Russia has put a ban on the sale of devices that do not have Russian indigenous software. That being said, certain gadgets that include smartphones, smart televisions and computers would have to comprise pre-installed software made in Russia to be eligible for being marketed.
However, that does not mean that devices built-in foreign land would not be allowed at all. This only means that even for those gadgets that are sourced from other countries would need to have some additional alternative software manufactured in Russia that works as an alternative to the existing ones.
The law would come to force by July of the next year. As reported by Interfax news agency, Oleg Nikolayev, a co-author of the bill, stated: “When we buy complex electronic devices, they already have individual applications, mostly Western ones, pre-installed on them. Naturally, when a person sees them… they might think that there are no domestic alternatives available. And if, alongside pre-installed applications, we will also offer the Russian ones to users, then they will have a right to choose.”Source
Once this new legislation comes to place, Russia would be able to have a more tightened grip on the sale and purchase of IT equipment and software in particular. As a first, the bill has been inviting a lot of criticism from its opponents lately.
Those who speak for the law, hold it as a powerful tool which will enable the legislators towards promoting Russian technology. Moreover, they say that it would be easier for the people of Russia to use the gadgets they would purchase, from then on.
Alexander Yushchenko, the Communist party representative, said: “Of course, many people can install whatever they want on their smartphones or computers themselves, but more senior individuals may encounter problems, and they need help.”
This turns the wind in favour of the elderly primarily, who find it difficult to work with the foreign software. The proponents of this change say that the ecosystem of the device would become friendlier for users of all age. But, such a move easily angers major proponents of the International market.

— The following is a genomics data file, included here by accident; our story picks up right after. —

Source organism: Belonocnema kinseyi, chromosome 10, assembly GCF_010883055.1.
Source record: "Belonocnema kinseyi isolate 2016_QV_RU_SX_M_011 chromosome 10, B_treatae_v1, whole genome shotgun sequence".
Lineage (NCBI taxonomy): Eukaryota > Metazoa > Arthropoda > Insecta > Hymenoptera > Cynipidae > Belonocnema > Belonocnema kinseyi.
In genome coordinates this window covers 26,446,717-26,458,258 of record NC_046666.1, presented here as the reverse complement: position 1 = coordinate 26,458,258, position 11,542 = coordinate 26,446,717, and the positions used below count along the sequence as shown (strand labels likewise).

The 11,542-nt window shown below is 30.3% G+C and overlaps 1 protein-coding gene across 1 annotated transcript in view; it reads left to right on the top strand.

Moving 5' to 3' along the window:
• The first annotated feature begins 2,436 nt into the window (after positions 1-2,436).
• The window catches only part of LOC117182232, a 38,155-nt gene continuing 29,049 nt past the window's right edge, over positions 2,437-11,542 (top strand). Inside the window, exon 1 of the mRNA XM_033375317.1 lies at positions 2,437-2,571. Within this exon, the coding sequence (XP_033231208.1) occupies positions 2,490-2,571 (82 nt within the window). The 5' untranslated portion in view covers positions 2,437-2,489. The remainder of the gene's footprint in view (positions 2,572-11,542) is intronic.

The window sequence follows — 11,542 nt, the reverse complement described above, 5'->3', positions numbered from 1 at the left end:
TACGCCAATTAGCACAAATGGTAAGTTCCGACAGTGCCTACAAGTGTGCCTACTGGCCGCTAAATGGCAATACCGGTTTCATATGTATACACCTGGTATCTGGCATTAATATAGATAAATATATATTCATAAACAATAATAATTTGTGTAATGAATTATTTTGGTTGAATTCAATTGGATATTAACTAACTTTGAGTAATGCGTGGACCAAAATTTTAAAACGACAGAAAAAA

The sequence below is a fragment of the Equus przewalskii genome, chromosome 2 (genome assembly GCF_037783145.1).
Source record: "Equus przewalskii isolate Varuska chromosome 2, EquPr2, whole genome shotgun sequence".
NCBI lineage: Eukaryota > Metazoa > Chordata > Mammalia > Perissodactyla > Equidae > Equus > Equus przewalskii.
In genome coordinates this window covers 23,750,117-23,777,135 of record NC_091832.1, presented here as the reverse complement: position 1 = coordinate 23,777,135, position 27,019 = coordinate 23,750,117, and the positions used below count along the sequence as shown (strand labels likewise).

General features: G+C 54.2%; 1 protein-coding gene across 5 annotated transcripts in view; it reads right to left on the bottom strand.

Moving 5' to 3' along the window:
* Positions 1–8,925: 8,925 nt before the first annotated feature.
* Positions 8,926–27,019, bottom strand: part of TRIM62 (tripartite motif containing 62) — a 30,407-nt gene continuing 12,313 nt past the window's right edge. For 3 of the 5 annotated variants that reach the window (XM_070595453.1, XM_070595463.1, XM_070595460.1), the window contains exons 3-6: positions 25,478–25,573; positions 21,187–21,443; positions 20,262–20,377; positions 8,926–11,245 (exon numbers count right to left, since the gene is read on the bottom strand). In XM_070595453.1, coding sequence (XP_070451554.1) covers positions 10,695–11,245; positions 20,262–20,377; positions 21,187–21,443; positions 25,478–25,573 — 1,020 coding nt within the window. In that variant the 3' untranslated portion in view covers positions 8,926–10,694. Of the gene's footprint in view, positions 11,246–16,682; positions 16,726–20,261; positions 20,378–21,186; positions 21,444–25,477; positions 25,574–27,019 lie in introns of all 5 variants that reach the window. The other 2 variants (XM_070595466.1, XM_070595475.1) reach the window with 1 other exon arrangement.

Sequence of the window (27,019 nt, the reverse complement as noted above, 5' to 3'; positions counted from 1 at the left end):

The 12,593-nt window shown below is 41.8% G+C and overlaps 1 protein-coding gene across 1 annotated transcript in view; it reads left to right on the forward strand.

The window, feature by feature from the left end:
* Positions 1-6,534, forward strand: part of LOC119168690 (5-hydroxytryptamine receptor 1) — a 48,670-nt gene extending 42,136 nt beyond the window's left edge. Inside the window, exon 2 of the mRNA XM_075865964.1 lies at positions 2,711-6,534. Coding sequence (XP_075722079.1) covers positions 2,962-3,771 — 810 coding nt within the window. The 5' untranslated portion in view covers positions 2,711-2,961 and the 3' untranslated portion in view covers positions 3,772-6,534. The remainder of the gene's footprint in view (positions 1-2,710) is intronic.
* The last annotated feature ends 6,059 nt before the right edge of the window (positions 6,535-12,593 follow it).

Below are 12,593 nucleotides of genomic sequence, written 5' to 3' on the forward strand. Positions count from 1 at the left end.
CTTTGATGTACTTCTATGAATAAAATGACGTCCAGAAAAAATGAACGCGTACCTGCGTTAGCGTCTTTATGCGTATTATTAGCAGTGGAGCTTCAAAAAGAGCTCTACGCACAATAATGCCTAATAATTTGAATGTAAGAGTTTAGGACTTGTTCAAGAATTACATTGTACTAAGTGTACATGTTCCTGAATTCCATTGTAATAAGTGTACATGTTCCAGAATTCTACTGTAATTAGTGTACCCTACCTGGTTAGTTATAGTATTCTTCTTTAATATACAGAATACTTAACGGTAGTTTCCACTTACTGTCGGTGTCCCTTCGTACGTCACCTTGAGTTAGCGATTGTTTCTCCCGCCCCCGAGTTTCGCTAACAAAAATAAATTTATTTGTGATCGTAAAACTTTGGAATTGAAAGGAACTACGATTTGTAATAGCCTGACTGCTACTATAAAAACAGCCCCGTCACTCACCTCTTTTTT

Major global companies like Apple might even leave the Russian markets, according to speculations. Once a third party application, here the Russian software is installed alongside existing foreign software of any global brand, the insides would not be the same. Apart from posing security threats, it would act as if jailbreaking has been done into a device’s ecosystem.
Apple has always maintained that it would not tolerate a breach in the set-up security of its device. Moreover, RATEC, an association of trading companies, quoted that some devices would find it impossible to have Russian software installed alongside the original ones. This sounds of a yet another red flag in the global markets.
Earlier this month, the ‘Sovereign Internet’ law came into place in Russia, and it heightened the internet restrictions there. In the last few years, the restrictions have increased in one way or the other. Apart from the displeasure of manufacturers and distributors, critics oppose the current legislation as an attempt at spying over users.
In an attempt to tighten the grip over the web, as the opposition would prefer to say, the Kremlin exercise web restrictions in the name of sovereignty in the digital sphere. Protests that are carried out are often greeted with internet cut off and also mass web surveillance by the intelligence department.
Russian authorities already wield enormous power and control over the internet. Major television channels are controlled directly or indirectly by the authorities. The ‘Fake News’ March 2019 legislation even allows them to block websites while imposing fines too. Critics have been rather vocal about it, calling it a form of censorship.
While the Russian government has always been defensive about the internet laws, claiming not even a single example could be picked to support their (opposition’s) claims. As for the recent Russian software legislation, only time can tell what it holds for the Russian buyers when the bill comes to action in July 2020.